In this Whiteboard Walkthrough, MapR’s Chief Application Architect, Ted Dunning, explains the move from state to flow and shows how it works in a financial services example. Ted describes the revolution underway in moving from a traditional system with multiple programs built around a shared database to a new flow-based system that instead uses a shared state queue in the form of a message stream built with technology such as Apache Kafka or MapR Streams. This new architecture lets decisions be made locally and supports a micro-services style approach.
A very common use case for the MapR Converged Data Platform is collecting and analyzing data from a variety of sources, including traditional relational databases. Until recently, data engineers would build an ETL pipeline that periodically walks the relational database and loads the data into files on the MapR cluster, then perform batch analytics on that data.
Today we are excited to announce the availability of Drill 1.8 on the MapR Converged Data Platform. As part of the Apache Drill community, we continue to deliver iterative releases of Drill, providing significant feature enhancements along with enterprise readiness improvements based on feedback from a variety of customer deployments.
Elasticsearch and Kibana are widely used in the market today for data analytics; however, security is one aspect that was not initially built in to the product. Since data is the lifeline of any organization today, it becomes essential that Elasticsearch and Kibana be “secured.” In this blog post, we will be looking at one of the ways in which authentication, authorization, and encryption can be implemented for them.
This post will help you get started using Apache Spark Streaming for consuming and publishing messages with MapR Streams and the Kafka API. Spark Streaming is an extension of the core Spark API that enables continuous data stream processing.
Mitesh Shah, Senior Product Manager for Security and Data Governance at MapR, describes an important concept in big data security: vulnerability management, a key layer in the trust model. He explains what is provided by the MapR Converged Data Platform and what the role is of the customer in maintaining a secure environment.
Apache PredicitonIO is an open source machine learning server. In this article, we integrate Apache PredictionIO with the MapR Converged Data Platform 5.1 as a backend. Specifically, we use MapR-DB (1.1.1) for event data storage, ElasticSearch for metadata storage, and MapR-FS for model data storage.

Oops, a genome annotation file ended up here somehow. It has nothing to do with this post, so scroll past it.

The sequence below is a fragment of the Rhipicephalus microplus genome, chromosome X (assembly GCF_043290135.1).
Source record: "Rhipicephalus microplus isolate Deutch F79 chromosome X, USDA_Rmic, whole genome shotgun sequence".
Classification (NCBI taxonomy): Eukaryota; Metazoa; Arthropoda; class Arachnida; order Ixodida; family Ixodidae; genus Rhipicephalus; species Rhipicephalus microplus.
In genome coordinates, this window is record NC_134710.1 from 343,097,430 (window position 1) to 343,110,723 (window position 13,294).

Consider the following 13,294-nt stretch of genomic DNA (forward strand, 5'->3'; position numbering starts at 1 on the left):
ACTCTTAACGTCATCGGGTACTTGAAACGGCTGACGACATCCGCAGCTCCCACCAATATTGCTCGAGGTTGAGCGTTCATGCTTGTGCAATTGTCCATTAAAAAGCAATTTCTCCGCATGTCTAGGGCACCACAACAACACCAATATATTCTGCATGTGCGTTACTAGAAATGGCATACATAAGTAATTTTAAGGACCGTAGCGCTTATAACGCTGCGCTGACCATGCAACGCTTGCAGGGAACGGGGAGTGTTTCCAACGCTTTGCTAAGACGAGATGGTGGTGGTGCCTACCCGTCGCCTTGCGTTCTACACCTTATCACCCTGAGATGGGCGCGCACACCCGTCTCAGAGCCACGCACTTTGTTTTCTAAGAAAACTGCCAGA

Building a robust, responsive, secure data service for healthcare is tricky. For starters, healthcare data lends itself to multiple models: Document representation for patient profile views or updates; Graph representation to query relationships between patients, providers, and medications; Search representation for advanced lookups. This post will describe how stream-first architectures can solve these challenges, and look at how this has been implemented at Liaison Technologies.
In this week’s Whiteboard Walkthrough, Vinay Bhat, Solution Architect at MapR Technologies, takes you step-by-step through a widespread big data use case: data warehouse offload and building an interactive analytics application using Apache Spark and Apache Drill. Vinay explains how the MapR Converged Data Platform provides unique capabilities to make this process easy and efficient, including support for multi-tenancy.
PySpark is a Spark API that allows you to interact with Spark through the Python shell. If you have a Python programming background, this is an excellent way to get introduced to Spark data types and parallel programming. PySpark is a particularly flexible tool for exploratory big data analysis because it integrates with the rest of the Python data analysis ecosystem, including pandas (DataFrames), NumPy (arrays) and Matplotlib (visualization).
In the big data enterprise ecosystem, there are always new choices when it comes to analytics and data science. Apache incubates so many projects that people are always confused as to how to go about choosing an appropriate ecosystem project. In the data science pipeline, ad-hoc query is an important aspect, which gives users the ability to run different queries that will lead to exploratory statistics that will help them understand their data.